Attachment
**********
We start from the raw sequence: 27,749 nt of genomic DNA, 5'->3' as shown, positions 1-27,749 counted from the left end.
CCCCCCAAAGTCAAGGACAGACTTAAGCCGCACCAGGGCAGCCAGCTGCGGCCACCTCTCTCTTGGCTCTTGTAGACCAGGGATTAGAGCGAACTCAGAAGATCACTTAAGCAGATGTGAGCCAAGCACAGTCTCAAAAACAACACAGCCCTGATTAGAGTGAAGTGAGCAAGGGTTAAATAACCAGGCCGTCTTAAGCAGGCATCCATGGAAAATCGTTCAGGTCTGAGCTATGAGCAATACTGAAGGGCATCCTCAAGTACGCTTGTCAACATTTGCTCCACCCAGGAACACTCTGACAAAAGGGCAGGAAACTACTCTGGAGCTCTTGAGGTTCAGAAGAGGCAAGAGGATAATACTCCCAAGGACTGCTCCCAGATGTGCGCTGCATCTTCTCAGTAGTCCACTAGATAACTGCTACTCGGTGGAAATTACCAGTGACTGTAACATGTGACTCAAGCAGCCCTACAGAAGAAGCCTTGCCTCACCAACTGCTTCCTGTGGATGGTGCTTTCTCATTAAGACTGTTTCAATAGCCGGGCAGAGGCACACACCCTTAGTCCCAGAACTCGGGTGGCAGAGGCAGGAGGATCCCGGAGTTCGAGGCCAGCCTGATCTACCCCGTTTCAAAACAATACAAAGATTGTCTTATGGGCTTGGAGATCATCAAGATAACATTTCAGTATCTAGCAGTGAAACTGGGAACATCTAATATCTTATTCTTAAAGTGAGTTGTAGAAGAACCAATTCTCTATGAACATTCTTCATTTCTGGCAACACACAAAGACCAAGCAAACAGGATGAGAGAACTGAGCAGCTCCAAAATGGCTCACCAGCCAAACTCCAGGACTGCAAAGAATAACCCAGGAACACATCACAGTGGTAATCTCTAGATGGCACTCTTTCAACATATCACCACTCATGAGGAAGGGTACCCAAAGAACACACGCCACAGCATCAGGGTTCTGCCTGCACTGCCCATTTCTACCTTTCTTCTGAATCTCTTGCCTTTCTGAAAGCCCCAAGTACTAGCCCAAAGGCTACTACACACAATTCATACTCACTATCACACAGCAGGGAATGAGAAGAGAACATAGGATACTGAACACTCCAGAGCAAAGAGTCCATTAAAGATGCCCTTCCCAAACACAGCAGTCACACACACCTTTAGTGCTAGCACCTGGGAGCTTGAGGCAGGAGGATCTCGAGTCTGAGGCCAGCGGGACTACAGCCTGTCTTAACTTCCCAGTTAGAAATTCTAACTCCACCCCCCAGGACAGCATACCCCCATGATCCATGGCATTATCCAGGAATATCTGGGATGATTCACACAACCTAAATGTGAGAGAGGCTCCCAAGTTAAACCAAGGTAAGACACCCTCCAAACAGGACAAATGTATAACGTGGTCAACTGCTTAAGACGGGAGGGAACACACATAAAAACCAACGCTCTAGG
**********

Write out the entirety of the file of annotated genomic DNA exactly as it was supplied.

We start from the raw sequence: 27,749 nt of genomic DNA, 5'->3' as shown, positions 1-27,749 counted from the left end.
CCCCCCAAAGTCAAGGACAGACTTAAGCCGCACCAGGGCAGCCAGCTGCGGCCACCTCTCTCTTGGCTCTTGTAGACCAGGGATTAGAGCGAACTCAGAAGATCACTTAAGCAGATGTGAGCCAAGCACAGTCTCAAAAACAACACAGCCCTGATTAGAGTGAAGTGAGCAAGGGTTAAATAACCAGGCCGTCTTAAGCAGGCATCCATGGAAAATCGTTCAGGTCTGAGCTATGAGCAATACTGAAGGGCATCCTCAAGTACGCTTGTCAACATTTGCTCCACCCAGGAACACTCTGACAAAAGGGCAGGAAACTACTCTGGAGCTCTTGAGGTTCAGAAGAGGCAAGAGGATAATACTCCCAAGGACTGCTCCCAGATGTGCGCTGCATCTTCTCAGTAGTCCACTAGATAACTGCTACTCGGTGGAAATTACCAGTGACTGTAACATGTGACTCAAGCAGCCCTACAGAAGAAGCCTTGCCTCACCAACTGCTTCCTGTGGATGGTGCTTTCTCATTAAGACTGTTTCAATAGCCGGGCAGAGGCACACACCCTTAGTCCCAGAACTCGGGTGGCAGAGGCAGGAGGATCCCGGAGTTCGAGGCCAGCCTGATCTACCCCGTTTCAAAACAATACAAAGATTGTCTTATGGGCTTGGAGATCATCAAGATAACATTTCAGTATCTAGCAGTGAAACTGGGAACATCTAATATCTTATTCTTAAAGTGAGTTGTAGAAGAACCAATTCTCTATGAACATTCTTCATTTCTGGCAACACACAAAGACCAAGCAAACAGGATGAGAGAACTGAGCAGCTCCAAAATGGCTCACCAGCCAAACTCCAGGACTGCAAAGAATAACCCAGGAACACATCACAGTGGTAATCTCTAGATGGCACTCTTTCAACATATCACCACTCATGAGGAAGGGTACCCAAAGAACACACGCCACAGCATCAGGGTTCTGCCTGCACTGCCCATTTCTACCTTTCTTCTGAATCTCTTGCCTTTCTGAAAGCCCCAAGTACTAGCCCAAAGGCTACTACACACAATTCATACTCACTATCACACAGCAGGGAATGAGAAGAGAACATAGGATACTGAACACTCCAGAGCAAAGAGTCCATTAAAGATGCCCTTCCCAAACACAGCAGTCACACACACCTTTAGTGCTAGCACCTGGGAGCTTGAGGCAGGAGGATCTCGAGTCTGAGGCCAGCGGGACTACAGCCTGTCTTAACTTCCCAGTTAGAAATTCTAACTCCACCCCCCAGGACAGCATACCCCCATGATCCATGGCATTATCCAGGAATATCTGGGATGATTCACACAACCTAAATGTGAGAGAGGCTCCCAAGTTAAACCAAGGTAAGACACCCTCCAAACAGGACAAATGTATAACGTGGTCAACTGCTTAAGACGGGAGGGAACACACATAAAAACCAACGCTCTAGG